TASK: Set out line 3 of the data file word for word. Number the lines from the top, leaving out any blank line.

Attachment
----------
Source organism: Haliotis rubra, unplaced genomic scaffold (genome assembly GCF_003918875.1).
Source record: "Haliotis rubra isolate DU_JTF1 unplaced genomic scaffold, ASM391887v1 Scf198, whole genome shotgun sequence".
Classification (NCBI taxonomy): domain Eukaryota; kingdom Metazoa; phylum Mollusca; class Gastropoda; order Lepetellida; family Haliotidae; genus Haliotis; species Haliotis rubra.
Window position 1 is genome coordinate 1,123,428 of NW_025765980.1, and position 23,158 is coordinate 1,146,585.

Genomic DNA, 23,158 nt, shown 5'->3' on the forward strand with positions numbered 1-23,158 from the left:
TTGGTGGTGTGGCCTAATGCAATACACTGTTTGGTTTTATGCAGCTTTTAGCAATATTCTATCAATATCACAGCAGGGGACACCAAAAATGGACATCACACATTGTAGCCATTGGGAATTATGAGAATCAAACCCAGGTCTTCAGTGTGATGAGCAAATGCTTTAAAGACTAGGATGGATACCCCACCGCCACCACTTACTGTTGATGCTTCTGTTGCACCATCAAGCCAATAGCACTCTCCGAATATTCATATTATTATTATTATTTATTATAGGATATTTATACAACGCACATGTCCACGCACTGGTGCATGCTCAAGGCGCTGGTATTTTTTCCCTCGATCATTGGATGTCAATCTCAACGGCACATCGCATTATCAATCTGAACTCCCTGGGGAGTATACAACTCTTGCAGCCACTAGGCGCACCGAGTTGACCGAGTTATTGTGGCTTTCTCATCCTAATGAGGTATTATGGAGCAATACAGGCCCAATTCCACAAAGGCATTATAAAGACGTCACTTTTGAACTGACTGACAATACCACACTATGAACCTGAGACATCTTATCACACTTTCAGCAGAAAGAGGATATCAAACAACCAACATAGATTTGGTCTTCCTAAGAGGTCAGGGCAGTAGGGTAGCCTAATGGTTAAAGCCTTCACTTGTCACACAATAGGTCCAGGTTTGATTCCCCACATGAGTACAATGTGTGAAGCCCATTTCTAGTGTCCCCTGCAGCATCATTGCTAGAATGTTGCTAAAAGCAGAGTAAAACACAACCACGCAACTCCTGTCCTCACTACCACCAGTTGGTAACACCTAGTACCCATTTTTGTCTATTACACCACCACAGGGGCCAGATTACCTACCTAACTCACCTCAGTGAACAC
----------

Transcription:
Classification (NCBI taxonomy): domain Eukaryota; kingdom Metazoa; phylum Mollusca; class Gastropoda; order Lepetellida; family Haliotidae; genus Haliotis; species Haliotis rubra.